That’s what the next little parable is about. This can be a troubling story to our modern ears with its casual references to slavery. But we should bear in mind that the slavery referred to in this story is not the violent, race-based slavery which is a dark part of our nation’s history. The slavery of the ancient world was more of an indentured servitude. These slaves were most often bondservants who were indebted to their masters, who had provided them with material support in one form or another. A bondservant served his master not in order to receive a round of applause or a certificate of appreciation or in order to earn favor with the master. Bondservants served their masters because they were indebted to them! They served their masters because that’s what they were supposed to do!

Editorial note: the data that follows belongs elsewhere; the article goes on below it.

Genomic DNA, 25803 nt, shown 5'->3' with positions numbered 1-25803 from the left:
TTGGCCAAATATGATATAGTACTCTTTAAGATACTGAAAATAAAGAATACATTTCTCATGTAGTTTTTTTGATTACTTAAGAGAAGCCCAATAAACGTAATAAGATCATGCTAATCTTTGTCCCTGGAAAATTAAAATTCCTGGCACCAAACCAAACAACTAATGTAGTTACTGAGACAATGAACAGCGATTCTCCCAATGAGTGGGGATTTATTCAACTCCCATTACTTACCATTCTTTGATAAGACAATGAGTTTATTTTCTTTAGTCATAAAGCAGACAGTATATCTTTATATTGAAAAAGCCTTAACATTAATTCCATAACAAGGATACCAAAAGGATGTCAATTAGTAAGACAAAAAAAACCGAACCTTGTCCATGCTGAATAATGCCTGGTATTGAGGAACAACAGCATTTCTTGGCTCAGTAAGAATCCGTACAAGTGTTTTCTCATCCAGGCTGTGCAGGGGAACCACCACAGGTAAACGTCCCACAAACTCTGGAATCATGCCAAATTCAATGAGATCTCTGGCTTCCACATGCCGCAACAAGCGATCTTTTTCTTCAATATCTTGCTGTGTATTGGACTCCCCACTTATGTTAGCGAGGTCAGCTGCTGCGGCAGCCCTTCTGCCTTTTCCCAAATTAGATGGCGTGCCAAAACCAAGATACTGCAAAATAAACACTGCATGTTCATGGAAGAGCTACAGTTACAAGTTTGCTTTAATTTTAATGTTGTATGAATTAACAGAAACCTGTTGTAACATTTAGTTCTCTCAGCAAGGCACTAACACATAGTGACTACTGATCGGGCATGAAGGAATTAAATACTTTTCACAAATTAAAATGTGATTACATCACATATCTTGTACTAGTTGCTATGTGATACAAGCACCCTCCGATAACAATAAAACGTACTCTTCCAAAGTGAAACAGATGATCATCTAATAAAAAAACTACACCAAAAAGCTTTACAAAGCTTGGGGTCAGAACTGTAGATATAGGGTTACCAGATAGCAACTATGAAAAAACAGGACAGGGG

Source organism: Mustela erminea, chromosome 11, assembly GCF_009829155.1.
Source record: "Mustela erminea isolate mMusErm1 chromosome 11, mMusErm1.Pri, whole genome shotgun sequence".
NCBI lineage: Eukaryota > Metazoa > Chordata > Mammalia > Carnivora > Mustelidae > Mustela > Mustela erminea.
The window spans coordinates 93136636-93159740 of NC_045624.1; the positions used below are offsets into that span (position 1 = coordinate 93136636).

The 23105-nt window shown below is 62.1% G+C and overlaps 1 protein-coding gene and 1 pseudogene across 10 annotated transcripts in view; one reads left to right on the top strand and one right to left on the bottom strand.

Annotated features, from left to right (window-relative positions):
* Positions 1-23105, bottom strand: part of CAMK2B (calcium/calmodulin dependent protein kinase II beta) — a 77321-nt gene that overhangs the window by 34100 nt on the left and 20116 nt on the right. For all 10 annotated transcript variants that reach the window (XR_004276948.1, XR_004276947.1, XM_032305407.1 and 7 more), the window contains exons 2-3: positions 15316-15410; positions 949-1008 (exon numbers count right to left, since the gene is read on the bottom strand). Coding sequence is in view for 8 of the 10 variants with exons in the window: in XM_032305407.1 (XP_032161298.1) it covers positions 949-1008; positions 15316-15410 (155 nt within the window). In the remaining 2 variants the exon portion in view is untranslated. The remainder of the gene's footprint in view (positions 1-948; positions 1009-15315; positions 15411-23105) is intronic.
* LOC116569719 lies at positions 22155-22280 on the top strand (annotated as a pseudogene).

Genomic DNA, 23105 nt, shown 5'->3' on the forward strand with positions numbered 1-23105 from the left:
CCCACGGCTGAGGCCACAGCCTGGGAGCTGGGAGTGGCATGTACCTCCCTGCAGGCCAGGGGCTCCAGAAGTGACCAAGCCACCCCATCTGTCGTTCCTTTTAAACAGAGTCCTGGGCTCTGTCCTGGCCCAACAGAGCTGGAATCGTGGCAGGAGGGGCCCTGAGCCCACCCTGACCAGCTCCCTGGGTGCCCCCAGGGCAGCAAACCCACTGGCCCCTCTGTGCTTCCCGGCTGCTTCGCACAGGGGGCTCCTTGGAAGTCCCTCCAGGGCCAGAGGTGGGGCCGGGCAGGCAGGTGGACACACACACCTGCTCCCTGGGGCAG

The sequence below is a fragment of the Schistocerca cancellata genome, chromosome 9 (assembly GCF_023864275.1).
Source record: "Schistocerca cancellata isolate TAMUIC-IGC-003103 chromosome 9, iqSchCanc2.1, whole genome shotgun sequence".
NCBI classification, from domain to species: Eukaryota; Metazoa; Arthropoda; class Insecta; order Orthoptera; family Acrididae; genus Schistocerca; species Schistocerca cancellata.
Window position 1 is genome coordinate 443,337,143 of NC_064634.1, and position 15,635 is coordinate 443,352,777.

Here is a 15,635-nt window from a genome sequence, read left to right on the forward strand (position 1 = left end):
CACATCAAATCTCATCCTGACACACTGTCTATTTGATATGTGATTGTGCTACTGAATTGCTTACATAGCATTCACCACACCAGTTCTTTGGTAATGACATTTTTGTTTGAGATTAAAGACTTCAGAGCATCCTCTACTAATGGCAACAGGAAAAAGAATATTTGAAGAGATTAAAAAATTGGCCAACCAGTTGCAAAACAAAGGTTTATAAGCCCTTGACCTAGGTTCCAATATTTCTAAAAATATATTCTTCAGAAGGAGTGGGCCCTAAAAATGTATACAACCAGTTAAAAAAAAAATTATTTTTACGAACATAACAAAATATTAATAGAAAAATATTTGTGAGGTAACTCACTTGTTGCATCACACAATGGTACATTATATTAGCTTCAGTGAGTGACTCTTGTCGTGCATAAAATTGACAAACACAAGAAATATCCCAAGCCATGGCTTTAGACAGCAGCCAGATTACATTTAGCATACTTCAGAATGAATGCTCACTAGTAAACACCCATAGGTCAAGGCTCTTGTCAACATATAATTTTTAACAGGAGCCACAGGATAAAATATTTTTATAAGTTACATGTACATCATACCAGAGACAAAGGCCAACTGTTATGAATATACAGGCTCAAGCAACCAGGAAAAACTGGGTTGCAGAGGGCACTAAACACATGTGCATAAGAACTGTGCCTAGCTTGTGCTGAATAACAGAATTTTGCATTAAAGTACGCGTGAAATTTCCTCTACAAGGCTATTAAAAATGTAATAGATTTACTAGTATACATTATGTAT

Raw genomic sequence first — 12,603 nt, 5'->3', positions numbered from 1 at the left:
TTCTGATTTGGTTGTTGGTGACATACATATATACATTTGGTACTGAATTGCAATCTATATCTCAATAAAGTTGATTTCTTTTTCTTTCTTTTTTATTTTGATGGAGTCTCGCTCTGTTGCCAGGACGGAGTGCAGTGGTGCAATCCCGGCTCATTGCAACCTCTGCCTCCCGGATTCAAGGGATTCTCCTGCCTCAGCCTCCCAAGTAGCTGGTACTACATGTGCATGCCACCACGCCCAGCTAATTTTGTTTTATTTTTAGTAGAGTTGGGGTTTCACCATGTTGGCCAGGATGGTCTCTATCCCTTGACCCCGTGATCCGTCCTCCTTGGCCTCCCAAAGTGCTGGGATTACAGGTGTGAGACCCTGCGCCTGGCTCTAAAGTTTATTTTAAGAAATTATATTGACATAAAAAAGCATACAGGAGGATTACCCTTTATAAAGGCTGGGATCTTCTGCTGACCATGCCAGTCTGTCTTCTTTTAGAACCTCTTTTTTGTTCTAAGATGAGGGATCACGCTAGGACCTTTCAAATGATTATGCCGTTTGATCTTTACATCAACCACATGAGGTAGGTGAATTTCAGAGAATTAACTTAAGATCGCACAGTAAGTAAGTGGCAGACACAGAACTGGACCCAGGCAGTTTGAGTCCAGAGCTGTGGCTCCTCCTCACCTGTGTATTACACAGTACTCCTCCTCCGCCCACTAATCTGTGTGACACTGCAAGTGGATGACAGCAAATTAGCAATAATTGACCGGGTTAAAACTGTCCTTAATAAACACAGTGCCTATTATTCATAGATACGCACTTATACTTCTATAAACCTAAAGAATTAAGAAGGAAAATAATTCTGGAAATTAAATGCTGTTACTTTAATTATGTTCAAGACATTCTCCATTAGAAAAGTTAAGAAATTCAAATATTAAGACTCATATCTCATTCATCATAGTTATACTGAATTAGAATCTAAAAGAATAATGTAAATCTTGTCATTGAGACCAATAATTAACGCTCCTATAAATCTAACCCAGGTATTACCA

The point of this little story, then, is really quite simple. Jesus is telling his disciples to serve him, to do the things he is calling them to do, simply because they are his people. They belong to him. They are indebted to him. They shouldn’t expect certificates of appreciation! They shouldn’t expect special treatment for doing what they have been called to do! They are to forgive others because that is what he himself has done for them. They are to forgive others because that is what his people do.
So who is it that you need to forgive today? Maybe it is a family member. Maybe it is someone who has hurt you or has hurt someone you love. Maybe it is someone you work with, or a neighbor, or a former friend. Maybe it is someone you should have been able to trust.